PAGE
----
A horizon scan of environmental drivers of poverty

A horizon scan of environmental drivers of poverty

This report presents the results of a rapid desk-based study of the environmental drivers of poverty, based on a review of peer-reviewed and grey literature for the last 10 years. The major non-climate environmental drivers of poverty are identified: biodiversity loss (at the global scale) and a variety of pollution and resource degradation issues at smaller scales. The relationship between environmental degradation is not a straightforward one, but is complex, multifaceted and highly context-specific. Although in principle environmental protection and poverty alleviation are twin objectives that can and should be pursued simultaneously, evidence to date suggests that this has not always occurred, for a variety of reasons.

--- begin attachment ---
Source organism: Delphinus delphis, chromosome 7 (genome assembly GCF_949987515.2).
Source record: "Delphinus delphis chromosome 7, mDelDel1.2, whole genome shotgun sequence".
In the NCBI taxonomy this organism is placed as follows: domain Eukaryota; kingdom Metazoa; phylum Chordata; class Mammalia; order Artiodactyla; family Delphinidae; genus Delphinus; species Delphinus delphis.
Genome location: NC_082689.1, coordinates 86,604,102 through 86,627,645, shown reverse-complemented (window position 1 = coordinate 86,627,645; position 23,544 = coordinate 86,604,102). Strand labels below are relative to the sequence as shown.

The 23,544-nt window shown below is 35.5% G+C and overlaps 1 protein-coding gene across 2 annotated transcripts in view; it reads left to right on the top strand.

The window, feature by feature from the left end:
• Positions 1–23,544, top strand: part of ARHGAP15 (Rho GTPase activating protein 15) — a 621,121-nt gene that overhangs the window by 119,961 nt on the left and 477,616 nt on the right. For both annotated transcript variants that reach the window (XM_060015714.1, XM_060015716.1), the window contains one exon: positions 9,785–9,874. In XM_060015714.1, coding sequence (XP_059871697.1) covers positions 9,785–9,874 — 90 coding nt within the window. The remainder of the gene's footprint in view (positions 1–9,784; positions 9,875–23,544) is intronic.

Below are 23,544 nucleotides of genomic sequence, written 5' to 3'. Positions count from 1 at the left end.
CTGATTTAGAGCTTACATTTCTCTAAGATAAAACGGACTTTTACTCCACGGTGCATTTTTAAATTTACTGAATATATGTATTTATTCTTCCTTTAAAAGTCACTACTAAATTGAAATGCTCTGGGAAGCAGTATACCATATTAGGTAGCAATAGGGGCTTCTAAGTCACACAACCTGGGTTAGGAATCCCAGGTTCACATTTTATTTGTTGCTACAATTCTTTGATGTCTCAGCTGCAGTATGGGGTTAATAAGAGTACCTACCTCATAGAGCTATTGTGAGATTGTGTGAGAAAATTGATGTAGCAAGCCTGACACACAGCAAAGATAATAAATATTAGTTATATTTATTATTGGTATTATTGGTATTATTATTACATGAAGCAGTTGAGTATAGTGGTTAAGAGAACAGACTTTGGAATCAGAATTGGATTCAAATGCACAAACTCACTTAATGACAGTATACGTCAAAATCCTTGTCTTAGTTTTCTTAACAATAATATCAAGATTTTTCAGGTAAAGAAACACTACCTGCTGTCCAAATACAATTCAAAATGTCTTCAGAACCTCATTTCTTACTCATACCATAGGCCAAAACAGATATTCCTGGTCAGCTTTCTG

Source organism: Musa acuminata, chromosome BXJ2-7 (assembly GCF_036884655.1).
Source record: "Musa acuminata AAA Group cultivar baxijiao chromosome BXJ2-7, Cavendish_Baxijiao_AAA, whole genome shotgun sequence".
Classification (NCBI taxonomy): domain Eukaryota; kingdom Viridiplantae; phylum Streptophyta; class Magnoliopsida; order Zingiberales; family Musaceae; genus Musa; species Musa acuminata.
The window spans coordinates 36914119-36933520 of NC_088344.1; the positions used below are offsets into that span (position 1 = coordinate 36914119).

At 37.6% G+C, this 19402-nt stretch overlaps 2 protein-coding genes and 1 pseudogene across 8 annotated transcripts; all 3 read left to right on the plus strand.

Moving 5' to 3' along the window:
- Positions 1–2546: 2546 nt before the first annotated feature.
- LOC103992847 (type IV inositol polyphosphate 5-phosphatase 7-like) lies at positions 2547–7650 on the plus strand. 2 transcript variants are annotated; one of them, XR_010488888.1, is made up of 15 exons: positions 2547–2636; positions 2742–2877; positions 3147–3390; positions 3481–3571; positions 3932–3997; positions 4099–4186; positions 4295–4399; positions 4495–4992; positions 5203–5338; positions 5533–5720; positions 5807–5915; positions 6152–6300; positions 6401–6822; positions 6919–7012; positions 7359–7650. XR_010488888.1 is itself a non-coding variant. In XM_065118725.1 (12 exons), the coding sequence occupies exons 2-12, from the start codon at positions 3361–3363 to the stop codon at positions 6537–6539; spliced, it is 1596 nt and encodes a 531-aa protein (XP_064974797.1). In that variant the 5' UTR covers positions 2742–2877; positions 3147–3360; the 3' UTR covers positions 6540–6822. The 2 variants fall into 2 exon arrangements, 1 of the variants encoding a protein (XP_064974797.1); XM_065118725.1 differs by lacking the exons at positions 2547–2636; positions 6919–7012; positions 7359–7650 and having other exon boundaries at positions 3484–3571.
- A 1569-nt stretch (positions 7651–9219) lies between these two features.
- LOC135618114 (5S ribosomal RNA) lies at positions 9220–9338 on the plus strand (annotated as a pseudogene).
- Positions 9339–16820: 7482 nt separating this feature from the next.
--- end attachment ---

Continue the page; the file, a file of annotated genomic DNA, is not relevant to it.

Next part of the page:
Whether efforts to improve environmental management actually lead to poverty alleviation depends very much on how policies and projects are implemented, as well as on a host of other factors. Several crosscutting themes – including valuation of natural resources, country systems, and crime/legality emerge. It is also important to acknowledge that other overarching issues, including conflict, gender inequity, globalisation and
population growth interact with both environmental degradation and poverty reduction.

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